2016年4月8日 星期五

algedonic, vignette, Millet, incomprehensible, self-denial

A first-year dance student was the victim of a “horrifying and incomprehensible” killing that was the first on school grounds since the bell tower mass shooting nearly 50 years ago.


Self-denial was incomprehensible to him, unless it formed part of some aesthetic regimen. I stood with him once and watched a line of peasants laboring a turnip field. A Millet brought to life. And his only remark was: It is beautiful that they are they and that we are we. For him even the most painful social confrontations and contrasts, which would have stabbed the conscience of even the vulgarest nouveau riche, were stingless. Without significance except as vignettes, as interesting discords, as pleasurable because vivid examples of the algedonic polarity of existence.



讓·弗朗索瓦·米勒(Jean-François Millet,1814年10月4日-1875年1月20日)法國巴比松派畫家Millet lived all year round at Barbizon。以鄉村風俗畫中感人的人性在法國畫壇聞名。習慣被稱作米勒,實際按照法語發音應翻作“米葉”。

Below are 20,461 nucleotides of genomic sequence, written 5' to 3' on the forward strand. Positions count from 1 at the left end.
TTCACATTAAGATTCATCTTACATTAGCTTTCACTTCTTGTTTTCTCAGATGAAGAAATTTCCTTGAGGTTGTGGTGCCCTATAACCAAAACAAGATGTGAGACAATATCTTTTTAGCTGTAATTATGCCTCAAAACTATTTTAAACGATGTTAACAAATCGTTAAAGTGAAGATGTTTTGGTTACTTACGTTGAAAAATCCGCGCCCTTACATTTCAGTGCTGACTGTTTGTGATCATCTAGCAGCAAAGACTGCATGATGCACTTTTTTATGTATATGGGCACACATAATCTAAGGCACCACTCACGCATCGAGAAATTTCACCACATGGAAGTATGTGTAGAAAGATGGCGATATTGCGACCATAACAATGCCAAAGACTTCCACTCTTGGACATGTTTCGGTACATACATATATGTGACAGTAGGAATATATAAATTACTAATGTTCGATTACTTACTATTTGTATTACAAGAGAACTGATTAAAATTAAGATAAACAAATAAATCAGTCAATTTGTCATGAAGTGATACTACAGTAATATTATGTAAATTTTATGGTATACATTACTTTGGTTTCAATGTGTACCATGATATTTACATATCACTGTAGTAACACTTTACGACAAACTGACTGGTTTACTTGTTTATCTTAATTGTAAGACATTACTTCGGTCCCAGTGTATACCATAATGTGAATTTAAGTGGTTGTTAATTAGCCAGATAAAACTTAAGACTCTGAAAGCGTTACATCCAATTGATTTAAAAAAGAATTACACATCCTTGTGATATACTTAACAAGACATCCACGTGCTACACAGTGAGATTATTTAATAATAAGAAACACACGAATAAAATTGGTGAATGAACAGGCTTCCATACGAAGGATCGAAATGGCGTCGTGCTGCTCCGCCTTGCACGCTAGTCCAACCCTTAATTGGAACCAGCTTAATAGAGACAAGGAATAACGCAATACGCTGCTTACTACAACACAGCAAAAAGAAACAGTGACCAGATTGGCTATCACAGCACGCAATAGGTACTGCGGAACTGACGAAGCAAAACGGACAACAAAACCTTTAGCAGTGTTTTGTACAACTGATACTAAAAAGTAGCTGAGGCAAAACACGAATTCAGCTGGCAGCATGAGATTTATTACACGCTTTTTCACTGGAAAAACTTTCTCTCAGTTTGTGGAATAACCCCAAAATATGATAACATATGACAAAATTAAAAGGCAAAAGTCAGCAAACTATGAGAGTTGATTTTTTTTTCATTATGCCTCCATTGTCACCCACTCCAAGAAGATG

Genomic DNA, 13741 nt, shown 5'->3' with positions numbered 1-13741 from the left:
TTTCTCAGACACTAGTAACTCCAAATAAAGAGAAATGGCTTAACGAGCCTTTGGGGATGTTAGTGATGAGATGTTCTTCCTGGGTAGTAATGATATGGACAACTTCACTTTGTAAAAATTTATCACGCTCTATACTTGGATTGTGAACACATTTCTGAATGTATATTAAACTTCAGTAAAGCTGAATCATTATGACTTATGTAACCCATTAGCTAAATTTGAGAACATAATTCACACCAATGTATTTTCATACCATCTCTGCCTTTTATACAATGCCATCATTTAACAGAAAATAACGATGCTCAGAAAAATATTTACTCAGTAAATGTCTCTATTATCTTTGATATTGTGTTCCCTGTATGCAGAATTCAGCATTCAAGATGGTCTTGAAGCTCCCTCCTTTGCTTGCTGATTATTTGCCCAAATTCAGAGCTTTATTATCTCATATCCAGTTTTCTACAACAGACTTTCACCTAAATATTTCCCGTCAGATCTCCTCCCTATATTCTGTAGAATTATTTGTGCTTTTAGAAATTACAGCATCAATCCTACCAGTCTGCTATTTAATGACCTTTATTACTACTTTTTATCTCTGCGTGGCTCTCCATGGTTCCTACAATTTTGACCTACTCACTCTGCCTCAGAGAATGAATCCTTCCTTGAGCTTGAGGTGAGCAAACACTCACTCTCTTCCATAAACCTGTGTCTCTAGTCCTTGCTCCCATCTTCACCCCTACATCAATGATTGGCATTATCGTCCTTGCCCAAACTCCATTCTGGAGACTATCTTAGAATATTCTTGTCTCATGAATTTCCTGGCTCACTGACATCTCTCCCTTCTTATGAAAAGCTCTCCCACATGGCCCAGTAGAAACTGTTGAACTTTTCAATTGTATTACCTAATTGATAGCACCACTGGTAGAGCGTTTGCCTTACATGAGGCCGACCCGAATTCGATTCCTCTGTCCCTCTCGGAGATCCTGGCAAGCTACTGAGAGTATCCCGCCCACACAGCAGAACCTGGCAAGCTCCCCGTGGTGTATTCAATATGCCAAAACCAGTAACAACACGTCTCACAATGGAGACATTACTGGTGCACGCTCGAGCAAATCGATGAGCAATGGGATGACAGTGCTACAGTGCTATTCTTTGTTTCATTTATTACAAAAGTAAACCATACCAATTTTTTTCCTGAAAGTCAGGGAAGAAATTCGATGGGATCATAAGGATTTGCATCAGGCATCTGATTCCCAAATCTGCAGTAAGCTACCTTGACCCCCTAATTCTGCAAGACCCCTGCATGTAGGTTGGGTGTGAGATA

vignette

(vĭn-yĕt') pronunciationvignette
vignette [vin‐yet], any brief composition or self‐contained passage, usually a descriptive prose sketch, essay, or short story. The term also refers to a kind of decorative design sometimes found at the beginning or end of a chapter in a book; these were often based on vine‐leaves.

algedonicsecondarystressal-jschwa-primarystressdän-ik
characterized by or relating to pain especially as associated with pleasure

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